The messenger was half-in, half-out of his car. He gaped. “You’re Mark Lawler.”
“I hope so, or you’re not very good at making deliveries.”
The messenger continued to stare. “Usually these just go to agents or offices.”
Mark was becoming quite accustomed to dealing with starstruck fans. He reached through the bars to pull the script gently out of the guy’s hands. “Yeah, thanks for coming all the way here. Do you need me to sign something?”
Mark grinned. “I meant like a delivery record, but you can have an autograph if you want.”
The guy fumbled around inside his car for a scrap of paper. “Um, can you write it to Katie? That’s my sister. She loves your show.”
“Sure.” He pressed the paper against the stone column lining the gate and scribbled out Hi Katie! Thanks for watching, Mark Lawler in the messy, loopy handwriting he had developed as a result of signing so many autographs. Then he foisted the slip back through the bars. “Thanks again, man.” He waved and jogged back up the drive.
He devoured the script, eager to see how the writers had resolved the narrative arc. This season was the first that his character and Zach’s had worked closely together. It was the result of all the buzz their chemistry had generated. A new plotline reimagined Mark’s character from the loyal son of the patriarch-CEO to a kind of Oedipus who, together with Zach the outsider, schemed to take over the family business. It had been fun playing a good guy gone bad, and it had given him and Zach more time on the set together. But they didn’t know yet if they were going to be successful at taking down Mark’s fictional father.
He got to the final page and couldn’t wait to talk about it. He pulled his cell phone off its charger in the office and called Zach.
“Did you read it?”
“Haven’t had a chance yet. You?”
“I just finished.” Mark was practically bursting. “Hostile takeover, man. We end in the boardroom, telling the staff we’re the new bosses.”
“Oh, that’s gonna be awesome!” Zach agreed. “Wait, what about Julie?”
Julie Rivers played Hannah, Mark’s sister and Zach’s unsuspecting love interest. Zach had once told him that he’d asked the producers if they could abandon that storyline, but apparently the show needed more sexual spice.
Mark hated to deliver the bad news. “You seduce her the night before.”
“Seriously? Those vultures will do anything to get my shirt off!”
“You have a nice chest.” Mark’s chest was actually better, but it was important to stroke Zach’s ego in times of crisis.
“It’s bullshit. I should get extra pay every time I have to do a love scene. I’m going to have David put it in my contract for next season. I fucking hate love scenes.”
“Yeah, I know,” Mark soothed. As much as people liked watching simulated sex on television, it was a bitch to film. Awkward for pretty much everyone involved, with more mechanical choreography than passion. Mark was lucky that his role as the youngest son hadn’t included any love scenes yet, but he had done his share of taking it off for the camera in previous roles—where he’d been cast almost exclusively as a love interest. And before he started landing parts, he’d worked as a model and done things that would have made his mother blush if she’d ever seen the pictures.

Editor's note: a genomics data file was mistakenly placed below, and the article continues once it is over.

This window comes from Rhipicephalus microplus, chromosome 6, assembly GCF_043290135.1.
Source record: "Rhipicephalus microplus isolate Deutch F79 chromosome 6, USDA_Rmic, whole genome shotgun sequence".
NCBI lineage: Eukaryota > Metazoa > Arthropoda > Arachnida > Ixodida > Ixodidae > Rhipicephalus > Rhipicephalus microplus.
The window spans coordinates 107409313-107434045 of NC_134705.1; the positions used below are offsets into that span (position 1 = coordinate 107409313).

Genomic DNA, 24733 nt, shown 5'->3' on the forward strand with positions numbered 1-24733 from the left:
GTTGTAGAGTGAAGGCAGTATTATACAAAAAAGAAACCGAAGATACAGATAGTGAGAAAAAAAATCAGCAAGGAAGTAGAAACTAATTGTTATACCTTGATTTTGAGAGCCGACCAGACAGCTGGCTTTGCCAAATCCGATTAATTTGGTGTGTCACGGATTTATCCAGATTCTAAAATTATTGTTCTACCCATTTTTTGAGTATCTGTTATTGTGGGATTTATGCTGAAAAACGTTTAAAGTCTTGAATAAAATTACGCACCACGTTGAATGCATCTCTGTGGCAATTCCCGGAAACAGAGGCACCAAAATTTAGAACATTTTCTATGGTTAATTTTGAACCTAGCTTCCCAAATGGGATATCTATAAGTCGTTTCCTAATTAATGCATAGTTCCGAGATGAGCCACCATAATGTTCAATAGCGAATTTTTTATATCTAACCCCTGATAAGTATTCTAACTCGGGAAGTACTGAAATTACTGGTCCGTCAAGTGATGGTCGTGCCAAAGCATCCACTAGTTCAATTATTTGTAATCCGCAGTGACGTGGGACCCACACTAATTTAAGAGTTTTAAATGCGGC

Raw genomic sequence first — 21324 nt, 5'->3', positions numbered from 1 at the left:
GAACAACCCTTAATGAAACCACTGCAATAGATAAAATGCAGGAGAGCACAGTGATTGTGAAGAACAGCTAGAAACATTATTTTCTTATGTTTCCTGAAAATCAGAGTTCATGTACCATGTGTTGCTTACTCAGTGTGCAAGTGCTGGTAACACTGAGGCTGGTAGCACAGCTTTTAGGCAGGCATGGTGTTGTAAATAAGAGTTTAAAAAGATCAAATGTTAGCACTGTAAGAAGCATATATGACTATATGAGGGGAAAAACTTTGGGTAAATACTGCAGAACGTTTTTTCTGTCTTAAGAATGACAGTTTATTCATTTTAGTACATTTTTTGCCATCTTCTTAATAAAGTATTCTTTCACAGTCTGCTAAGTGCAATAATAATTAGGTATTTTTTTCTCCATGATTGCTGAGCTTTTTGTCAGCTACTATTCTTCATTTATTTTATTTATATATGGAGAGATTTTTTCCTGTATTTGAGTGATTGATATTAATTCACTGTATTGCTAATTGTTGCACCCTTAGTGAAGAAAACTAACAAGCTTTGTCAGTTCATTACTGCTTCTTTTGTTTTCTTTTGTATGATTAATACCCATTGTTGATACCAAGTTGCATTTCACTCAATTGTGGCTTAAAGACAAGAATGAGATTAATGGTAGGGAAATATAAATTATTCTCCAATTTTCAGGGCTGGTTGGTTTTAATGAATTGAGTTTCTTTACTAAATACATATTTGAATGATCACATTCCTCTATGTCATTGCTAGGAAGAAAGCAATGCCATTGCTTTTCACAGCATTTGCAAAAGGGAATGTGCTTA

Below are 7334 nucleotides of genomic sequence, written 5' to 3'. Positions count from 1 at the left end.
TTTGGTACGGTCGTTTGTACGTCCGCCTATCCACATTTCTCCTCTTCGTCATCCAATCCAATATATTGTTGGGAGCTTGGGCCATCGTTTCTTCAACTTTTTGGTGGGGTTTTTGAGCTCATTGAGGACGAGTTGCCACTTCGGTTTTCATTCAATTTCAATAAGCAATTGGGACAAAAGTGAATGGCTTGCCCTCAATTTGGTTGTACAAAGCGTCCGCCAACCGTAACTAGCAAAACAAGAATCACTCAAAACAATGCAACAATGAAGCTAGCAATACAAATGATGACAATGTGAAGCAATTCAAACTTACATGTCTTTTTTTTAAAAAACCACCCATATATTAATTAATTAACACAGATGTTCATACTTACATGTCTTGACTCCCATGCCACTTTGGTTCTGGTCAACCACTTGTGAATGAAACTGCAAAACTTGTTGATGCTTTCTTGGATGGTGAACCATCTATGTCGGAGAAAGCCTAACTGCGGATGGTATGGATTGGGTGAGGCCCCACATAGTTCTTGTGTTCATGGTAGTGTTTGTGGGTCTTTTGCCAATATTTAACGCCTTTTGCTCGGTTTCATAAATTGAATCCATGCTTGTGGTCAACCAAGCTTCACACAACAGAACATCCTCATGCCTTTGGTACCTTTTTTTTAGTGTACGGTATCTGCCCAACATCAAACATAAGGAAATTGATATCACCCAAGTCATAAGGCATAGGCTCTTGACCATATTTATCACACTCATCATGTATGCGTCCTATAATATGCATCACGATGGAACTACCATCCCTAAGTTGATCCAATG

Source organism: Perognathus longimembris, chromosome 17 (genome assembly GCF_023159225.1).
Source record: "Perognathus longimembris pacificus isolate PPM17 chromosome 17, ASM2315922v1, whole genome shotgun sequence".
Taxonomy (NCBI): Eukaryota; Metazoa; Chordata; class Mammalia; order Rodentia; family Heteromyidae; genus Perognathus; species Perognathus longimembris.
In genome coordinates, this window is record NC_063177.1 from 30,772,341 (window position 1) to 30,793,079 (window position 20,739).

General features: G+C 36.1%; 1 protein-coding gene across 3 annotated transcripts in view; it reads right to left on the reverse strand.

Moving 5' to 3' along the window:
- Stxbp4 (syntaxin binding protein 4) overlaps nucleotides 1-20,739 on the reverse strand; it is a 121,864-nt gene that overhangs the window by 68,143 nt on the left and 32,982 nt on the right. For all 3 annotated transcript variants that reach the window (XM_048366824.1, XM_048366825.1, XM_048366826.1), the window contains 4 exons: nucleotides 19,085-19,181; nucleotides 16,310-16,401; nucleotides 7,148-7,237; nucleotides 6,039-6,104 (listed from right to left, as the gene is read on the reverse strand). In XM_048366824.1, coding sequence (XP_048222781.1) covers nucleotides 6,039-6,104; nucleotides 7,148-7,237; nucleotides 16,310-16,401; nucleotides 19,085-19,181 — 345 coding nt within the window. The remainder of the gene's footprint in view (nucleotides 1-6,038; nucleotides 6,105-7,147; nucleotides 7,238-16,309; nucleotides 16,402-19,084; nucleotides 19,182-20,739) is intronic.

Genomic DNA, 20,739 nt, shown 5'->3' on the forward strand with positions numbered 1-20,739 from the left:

“You know what they ought to do?” Zach continued. “If they really want to show Colby using Hannah, they should have them go at it right on the conference table in the boardroom.”
Mark wrinkled his nose. He had a lot of scenes at that table, and he didn’t particularly like the idea of Zach having even fake sex there. “Gross. I still think your character has a gay name.”
“Means something about darkness,” Zach reminded him. They’d had this conversation a number of times. “I still think we’re one love scene away from being a soap opera.”
“If we were a soap opera, we’d have ten times as many episodes a year.”
“Awesome, then I could demand ten times the pay.”
“You already make more than me,” Mark reminded them both. It was a sore point, something he wished he’d never found out. He still hadn’t told Alex.
“Yeah, listen, that one PA with the tats is looking at me.”
“Summoning you back?”
“Guess so. I’ll call you later after I read it?”
After they hung up, Mark felt some of his initial excitement dulled. He felt bad for not realizing that Zach wouldn’t have been as excited about the script. Still, the big scene with the two of them finally taking over the company—that was dream material. No doubt the fourth season premiere would have them being stripped of power, but for the entire summer their fans would be talking about how awesome they were. They’d probably even be the focus of the blurb in the 2010 fall preview issue of TV Guide.
Later, when Alex got home, she asked if he’d gotten the script. He told her about Zach and Julie’s love scene, and she made a face of disgust. “Nobody wants to see that storyline continue,” she insisted. When he told her about Colby and Christian’s big takeover, Alex’s only response was to ask if he’d negotiated a raise in case they were renewed.
About the Author
One of those “indoor kids” (kind of like “indoor cats”), Harry K. Malone spent hours as a child writing stories about unconventional families and relationships. He didn’t know why at the time, though looking back, it’s pretty obvious. Now, thankfully, Harry can channel all that energy into writing male/male romance novels. Harry lives in Chicago and is happily a part of its thriving LGBT community.